The term Possibilianism was coined and defined by neuro-scientist and author David Eagleman, in discussion of his book, Sum: 40 Tales from the Afterlife.  When asked by an NPR interviewer whether he was a theist or atheist,  Eagleman replied that he considers himself Possiblian.   “I’m open to…ideas that we don’t have any way of testing right now,” he said.  That is a good way of explaining what my Millennium Conjectures are as well.

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I’ve read Sum, which is a compilation of 40 possible scenarios for what happens when we die;  none of these scenarios are typical religious views of heaven or hell,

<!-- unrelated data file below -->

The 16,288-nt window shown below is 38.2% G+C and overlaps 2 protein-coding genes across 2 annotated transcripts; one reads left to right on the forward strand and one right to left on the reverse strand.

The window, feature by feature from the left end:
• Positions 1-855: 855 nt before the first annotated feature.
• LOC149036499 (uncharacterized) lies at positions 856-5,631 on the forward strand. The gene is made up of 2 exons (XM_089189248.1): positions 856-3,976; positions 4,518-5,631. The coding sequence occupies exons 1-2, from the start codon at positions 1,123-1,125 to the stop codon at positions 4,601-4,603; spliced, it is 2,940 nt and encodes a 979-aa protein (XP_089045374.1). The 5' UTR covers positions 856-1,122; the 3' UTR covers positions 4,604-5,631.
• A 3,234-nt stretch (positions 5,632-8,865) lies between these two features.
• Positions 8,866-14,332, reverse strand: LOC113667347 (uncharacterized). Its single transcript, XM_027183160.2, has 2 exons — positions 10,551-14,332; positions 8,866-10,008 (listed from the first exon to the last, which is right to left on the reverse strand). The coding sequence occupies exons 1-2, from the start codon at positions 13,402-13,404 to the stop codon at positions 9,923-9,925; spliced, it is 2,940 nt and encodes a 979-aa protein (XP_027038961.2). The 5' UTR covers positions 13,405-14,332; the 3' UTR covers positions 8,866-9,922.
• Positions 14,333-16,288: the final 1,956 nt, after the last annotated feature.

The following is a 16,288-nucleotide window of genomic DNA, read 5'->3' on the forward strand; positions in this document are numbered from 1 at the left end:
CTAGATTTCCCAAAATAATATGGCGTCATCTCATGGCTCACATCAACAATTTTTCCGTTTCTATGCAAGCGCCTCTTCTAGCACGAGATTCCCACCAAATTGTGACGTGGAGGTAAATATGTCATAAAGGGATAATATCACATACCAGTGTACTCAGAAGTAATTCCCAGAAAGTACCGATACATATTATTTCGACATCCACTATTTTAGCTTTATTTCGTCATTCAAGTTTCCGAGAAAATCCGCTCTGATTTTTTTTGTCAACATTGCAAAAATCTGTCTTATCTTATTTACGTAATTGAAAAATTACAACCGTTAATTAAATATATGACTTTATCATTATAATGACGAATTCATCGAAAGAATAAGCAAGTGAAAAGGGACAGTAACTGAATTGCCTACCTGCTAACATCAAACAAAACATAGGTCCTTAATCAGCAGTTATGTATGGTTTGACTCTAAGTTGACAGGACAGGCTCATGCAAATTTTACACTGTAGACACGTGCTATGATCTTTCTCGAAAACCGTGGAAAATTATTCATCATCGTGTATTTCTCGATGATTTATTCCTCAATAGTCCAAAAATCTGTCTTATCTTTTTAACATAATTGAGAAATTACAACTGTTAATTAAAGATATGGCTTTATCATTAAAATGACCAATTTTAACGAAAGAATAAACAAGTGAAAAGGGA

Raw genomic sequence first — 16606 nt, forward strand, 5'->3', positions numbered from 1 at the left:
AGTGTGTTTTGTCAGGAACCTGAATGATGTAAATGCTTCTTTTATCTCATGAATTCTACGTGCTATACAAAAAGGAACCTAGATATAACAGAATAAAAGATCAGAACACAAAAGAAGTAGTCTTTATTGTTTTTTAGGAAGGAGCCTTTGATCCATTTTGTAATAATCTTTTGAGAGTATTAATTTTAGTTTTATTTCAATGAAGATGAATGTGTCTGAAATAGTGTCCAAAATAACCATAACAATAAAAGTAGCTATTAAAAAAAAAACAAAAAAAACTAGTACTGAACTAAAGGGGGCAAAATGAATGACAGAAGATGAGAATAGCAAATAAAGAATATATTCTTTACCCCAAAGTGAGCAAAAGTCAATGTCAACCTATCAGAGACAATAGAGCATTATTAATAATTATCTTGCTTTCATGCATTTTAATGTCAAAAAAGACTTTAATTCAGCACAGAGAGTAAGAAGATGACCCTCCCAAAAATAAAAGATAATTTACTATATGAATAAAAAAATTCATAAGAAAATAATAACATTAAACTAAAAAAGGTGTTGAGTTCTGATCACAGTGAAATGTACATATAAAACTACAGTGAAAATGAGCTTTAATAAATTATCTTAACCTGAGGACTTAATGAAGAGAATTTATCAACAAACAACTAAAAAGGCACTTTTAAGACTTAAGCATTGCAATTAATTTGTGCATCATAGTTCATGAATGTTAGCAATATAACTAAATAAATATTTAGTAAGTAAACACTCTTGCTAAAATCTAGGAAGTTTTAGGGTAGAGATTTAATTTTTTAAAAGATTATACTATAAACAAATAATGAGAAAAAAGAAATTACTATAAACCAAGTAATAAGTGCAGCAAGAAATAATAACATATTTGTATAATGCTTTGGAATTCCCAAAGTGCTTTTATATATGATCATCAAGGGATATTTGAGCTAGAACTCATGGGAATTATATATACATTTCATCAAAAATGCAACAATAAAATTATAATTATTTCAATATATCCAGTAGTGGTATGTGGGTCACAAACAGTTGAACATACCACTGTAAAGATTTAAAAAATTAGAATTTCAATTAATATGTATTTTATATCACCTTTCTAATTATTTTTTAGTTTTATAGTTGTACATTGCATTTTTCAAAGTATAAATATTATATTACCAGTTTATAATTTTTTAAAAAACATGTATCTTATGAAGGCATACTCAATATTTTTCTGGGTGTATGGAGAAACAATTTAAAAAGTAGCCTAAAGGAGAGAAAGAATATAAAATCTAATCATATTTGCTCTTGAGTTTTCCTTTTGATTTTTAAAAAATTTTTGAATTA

or atheist views of eternal nothingness.   Many of the scenarios seem over-the-top bizarre.  Except when you stop to think about it.  None of them are really any more preposterous than what most religions already believe.  But all of them do have rather strong moral or philosophical points to them;  they are all excellent fodder for contemplation.   At any rate, it was a best seller that received rave reviews from the likes of The Wall Street Journal, The Observer and The Los Angeles Times.  

Below is a short You Tube discussion of the concept by Eagleman.  There are much longer ones available if you have the time and inclination.  As for my ever getting to conjecture #5,  I think I’m finally done with the preliminaries, so, yes, it’s a possibility!

Comments

  1. There is an intriguing point to that